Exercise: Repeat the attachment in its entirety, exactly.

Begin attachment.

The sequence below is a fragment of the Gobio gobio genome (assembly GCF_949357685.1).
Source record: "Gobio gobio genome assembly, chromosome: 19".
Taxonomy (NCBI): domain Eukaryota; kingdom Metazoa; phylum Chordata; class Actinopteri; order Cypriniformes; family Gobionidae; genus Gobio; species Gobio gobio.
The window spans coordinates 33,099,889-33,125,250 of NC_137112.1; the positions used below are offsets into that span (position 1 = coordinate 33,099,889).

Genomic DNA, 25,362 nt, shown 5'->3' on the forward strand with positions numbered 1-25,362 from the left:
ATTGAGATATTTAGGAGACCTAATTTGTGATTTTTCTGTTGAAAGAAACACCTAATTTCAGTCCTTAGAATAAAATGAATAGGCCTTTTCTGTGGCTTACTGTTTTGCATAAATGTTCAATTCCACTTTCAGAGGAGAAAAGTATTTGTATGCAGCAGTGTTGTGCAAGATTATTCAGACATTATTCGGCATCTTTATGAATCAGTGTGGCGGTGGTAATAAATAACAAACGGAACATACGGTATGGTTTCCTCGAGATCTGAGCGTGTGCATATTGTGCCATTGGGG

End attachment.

The sequence below is a fragment of the Gobio gobio genome (assembly GCF_949357685.1).
Source record: "Gobio gobio genome assembly, chromosome: 19".
Taxonomy (NCBI): domain Eukaryota; kingdom Metazoa; phylum Chordata; class Actinopteri; order Cypriniformes; family Gobionidae; genus Gobio; species Gobio gobio.
The window spans coordinates 33,099,889-33,125,250 of NC_137112.1; the positions used below are offsets into that span (position 1 = coordinate 33,099,889).

Genomic DNA, 25,362 nt, shown 5'->3' on the forward strand with positions numbered 1-25,362 from the left:
ATTGAGATATTTAGGAGACCTAATTTGTGATTTTTCTGTTGAAAGAAACACCTAATTTCAGTCCTTAGAATAAAATGAATAGGCCTTTTCTGTGGCTTACTGTTTTGCATAAATGTTCAATTCCACTTTCAGAGGAGAAAAGTATTTGTATGCAGCAGTGTTGTGCAAGATTATTCAGACATTATTCGGCATCTTTATGAATCAGTGTGGCGGTGGTAATAAATAACAAACGGAACATACGGTATGGTTTCCTCGAGATCTGAGCGTGTGCATATTGTGCCATTGGGG